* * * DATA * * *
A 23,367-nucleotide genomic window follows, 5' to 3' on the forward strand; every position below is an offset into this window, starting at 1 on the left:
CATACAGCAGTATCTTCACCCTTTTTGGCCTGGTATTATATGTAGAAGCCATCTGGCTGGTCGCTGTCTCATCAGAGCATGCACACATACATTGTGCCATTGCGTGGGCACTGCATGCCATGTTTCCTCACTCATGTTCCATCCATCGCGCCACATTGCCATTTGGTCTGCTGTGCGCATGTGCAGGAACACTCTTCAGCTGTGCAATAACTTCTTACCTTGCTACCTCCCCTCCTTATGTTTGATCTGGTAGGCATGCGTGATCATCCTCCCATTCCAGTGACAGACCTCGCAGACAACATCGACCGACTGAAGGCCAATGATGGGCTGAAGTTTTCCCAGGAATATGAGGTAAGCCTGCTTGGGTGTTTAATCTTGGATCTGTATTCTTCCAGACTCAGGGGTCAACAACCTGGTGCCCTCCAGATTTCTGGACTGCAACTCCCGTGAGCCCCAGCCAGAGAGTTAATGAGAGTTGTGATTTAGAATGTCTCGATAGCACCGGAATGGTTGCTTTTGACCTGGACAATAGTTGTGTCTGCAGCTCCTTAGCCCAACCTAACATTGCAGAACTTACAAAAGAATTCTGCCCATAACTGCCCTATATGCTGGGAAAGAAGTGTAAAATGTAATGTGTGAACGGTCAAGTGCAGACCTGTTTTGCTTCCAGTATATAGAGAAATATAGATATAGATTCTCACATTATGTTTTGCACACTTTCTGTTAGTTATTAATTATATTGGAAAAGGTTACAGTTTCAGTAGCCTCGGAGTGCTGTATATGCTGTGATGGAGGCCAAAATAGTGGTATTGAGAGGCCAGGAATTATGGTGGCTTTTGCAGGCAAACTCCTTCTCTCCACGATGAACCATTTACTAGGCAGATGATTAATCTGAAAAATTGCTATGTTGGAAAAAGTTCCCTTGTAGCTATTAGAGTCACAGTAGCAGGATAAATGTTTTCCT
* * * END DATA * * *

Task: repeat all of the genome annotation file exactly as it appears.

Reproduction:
A 23,367-nucleotide genomic window follows, 5' to 3' on the forward strand; every position below is an offset into this window, starting at 1 on the left:
CATACAGCAGTATCTTCACCCTTTTTGGCCTGGTATTATATGTAGAAGCCATCTGGCTGGTCGCTGTCTCATCAGAGCATGCACACATACATTGTGCCATTGCGTGGGCACTGCATGCCATGTTTCCTCACTCATGTTCCATCCATCGCGCCACATTGCCATTTGGTCTGCTGTGCGCATGTGCAGGAACACTCTTCAGCTGTGCAATAACTTCTTACCTTGCTACCTCCCCTCCTTATGTTTGATCTGGTAGGCATGCGTGATCATCCTCCCATTCCAGTGACAGACCTCGCAGACAACATCGACCGACTGAAGGCCAATGATGGGCTGAAGTTTTCCCAGGAATATGAGGTAAGCCTGCTTGGGTGTTTAATCTTGGATCTGTATTCTTCCAGACTCAGGGGTCAACAACCTGGTGCCCTCCAGATTTCTGGACTGCAACTCCCGTGAGCCCCAGCCAGAGAGTTAATGAGAGTTGTGATTTAGAATGTCTCGATAGCACCGGAATGGTTGCTTTTGACCTGGACAATAGTTGTGTCTGCAGCTCCTTAGCCCAACCTAACATTGCAGAACTTACAAAAGAATTCTGCCCATAACTGCCCTATATGCTGGGAAAGAAGTGTAAAATGTAATGTGTGAACGGTCAAGTGCAGACCTGTTTTGCTTCCAGTATATAGAGAAATATAGATATAGATTCTCACATTATGTTTTGCACACTTTCTGTTAGTTATTAATTATATTGGAAAAGGTTACAGTTTCAGTAGCCTCGGAGTGCTGTATATGCTGTGATGGAGGCCAAAATAGTGGTATTGAGAGGCCAGGAATTATGGTGGCTTTTGCAGGCAAACTCCTTCTCTCCACGATGAACCATTTACTAGGCAGATGATTAATCTGAAAAATTGCTATGTTGGAAAAAGTTCCCTTGTAGCTATTAGAGTCACAGTAGCAGGATAAATGTTTTCCT